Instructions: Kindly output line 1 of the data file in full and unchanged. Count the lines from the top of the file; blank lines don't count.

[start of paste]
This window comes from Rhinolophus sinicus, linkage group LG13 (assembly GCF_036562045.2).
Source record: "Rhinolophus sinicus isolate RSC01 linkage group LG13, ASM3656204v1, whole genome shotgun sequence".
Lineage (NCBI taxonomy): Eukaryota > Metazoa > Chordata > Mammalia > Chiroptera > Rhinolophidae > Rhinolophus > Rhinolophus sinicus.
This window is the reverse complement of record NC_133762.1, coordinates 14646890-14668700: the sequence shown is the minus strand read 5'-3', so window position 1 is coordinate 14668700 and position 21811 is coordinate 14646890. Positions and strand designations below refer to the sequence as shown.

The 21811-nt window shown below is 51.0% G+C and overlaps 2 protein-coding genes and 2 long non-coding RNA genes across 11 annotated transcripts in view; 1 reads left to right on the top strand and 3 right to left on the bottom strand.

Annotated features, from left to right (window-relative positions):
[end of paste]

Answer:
This window comes from Rhinolophus sinicus, linkage group LG13 (assembly GCF_036562045.2).